Non-profit collecting 'Socks for seniors'

By Glenda Rae Davis
Navajo Times

WINDOW ROCK, November 15, 2012

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U nlike the rest of the state, northern Arizona's winter season sometimes reaches below-zero temperatures.

After doing some research, that is what Ohio native Jamie Coyne found out.

"We had people in Phoenix volunteer last year but after doing some research we decided to try to expand to northern Arizona because of the colder climate and just happened to chose Window Rock," said Coyne, who founded "Socks for Seniors", an Ohio-based non-profit organization that recently launched a campaign to collect socks for the elderly across the nation.

At first, the campaign allowed the members to reach out to those across the nation. But then Coyne and his staff decided that the Navajo Nation is where they needed to spend some time.

Although the Navajo Nation is unknown territory for Coyne he said that getting socks to elders was important.

"Me and my family, along with our church, went to a nursing home here in Columbus and my wife was talking to an elderly woman who usually was cheerful but seemed upset," said Coyne.

Coyne's wife Kitty talked to the woman and found that she was uncomfortable and her feet were cold. When the woman showed Kitty the old, worn socks she was wearing, she became sad.

"Kitty noticed that the woman's socks were very old and even had holes in it," said Coyne. "She left immediately and returned later with a package of new socks for the woman."

Coyne said with this in mind, he launched "Socks for Seniors" and has since reached out to other communities and elders across the country.

He hopes to help Navajo elders but said he needs volunteers.

"We need someone from (the Navajo Nation) to step forward," he said. "All you have to do is decorate some boxes and drop them off at different locations so people can donate socks. That's it!"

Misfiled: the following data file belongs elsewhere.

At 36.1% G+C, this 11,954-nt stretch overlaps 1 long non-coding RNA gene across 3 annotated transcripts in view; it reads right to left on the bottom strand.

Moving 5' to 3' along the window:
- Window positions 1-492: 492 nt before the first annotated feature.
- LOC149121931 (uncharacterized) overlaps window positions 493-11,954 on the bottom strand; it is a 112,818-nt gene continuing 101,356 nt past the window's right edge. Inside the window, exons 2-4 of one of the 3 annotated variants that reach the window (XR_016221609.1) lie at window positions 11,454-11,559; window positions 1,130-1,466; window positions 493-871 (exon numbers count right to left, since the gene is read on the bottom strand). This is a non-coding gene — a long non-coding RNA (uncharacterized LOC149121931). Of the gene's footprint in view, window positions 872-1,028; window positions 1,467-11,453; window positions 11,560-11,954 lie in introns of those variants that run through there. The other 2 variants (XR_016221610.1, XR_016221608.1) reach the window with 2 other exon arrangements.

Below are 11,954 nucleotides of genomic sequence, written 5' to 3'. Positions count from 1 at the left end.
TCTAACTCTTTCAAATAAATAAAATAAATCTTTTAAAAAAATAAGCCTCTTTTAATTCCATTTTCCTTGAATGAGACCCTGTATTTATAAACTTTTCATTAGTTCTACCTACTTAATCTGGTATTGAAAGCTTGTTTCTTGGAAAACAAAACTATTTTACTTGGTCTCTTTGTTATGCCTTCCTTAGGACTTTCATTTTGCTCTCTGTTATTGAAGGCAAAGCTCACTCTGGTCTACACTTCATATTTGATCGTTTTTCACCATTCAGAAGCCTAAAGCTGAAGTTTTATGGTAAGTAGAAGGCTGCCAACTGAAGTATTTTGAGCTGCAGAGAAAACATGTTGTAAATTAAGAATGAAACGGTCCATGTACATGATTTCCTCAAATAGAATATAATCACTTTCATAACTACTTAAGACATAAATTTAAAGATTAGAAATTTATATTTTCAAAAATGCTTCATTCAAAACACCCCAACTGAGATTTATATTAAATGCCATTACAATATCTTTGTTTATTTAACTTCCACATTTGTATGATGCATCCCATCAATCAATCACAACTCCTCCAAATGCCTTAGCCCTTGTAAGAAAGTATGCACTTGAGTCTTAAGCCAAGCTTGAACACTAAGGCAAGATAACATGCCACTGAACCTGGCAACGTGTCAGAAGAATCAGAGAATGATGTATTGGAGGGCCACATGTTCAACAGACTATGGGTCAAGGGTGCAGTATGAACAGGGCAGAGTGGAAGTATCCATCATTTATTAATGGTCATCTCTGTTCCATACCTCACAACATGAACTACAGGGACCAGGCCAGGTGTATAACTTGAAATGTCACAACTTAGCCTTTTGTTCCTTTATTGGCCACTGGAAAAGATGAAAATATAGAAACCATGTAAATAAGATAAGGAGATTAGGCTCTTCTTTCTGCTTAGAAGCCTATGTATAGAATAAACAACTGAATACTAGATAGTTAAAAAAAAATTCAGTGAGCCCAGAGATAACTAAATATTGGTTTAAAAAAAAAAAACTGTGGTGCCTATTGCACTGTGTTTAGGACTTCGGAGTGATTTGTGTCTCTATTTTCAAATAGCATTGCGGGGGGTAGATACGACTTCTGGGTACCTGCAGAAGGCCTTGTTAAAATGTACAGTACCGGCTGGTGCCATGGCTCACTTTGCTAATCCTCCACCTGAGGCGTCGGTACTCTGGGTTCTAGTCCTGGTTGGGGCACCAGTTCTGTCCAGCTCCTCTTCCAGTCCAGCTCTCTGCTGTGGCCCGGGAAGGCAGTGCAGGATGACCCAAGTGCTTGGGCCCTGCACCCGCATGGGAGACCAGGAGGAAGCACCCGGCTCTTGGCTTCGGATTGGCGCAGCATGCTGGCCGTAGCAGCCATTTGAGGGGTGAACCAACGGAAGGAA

Coyne said that his involvement is minimal and that his organization staff acts as advisors to the volunteers.

"It's a feel-good, low-cost holiday project for volunteers," said Coyne.

Volunteers are emailed printable signs to put on the boxes as well as instructions and tips for completing a successful campaign.

According to Wayne Claw, CEO of Navajoland Nursing Home Inc., the socks would be a great contribution.

"We need whatever we can get," he said. "We don't take care of our own…A lot of the elders here are just dropped off and forgotten about. That's elder neglect."

He added that 85 percent of the elders in the nursing home receive no clothing or visitors.

Claw said that the money used to run the nursing home is in short supply due to funding cuts.

The nursing home is one of only a handful on the reservation and according to the Navajo Nation Agency on Aging, there are 36,740 Navajo elders on the Navajo Nation.

"Organize a sock drive with your family or friends," said Coyne. "Take care of your elders."

The campaign will end on Dec. 23 and socks are to be delivered by volunteers by or before Christmas Day.

Information: www.socksforseniors.com.

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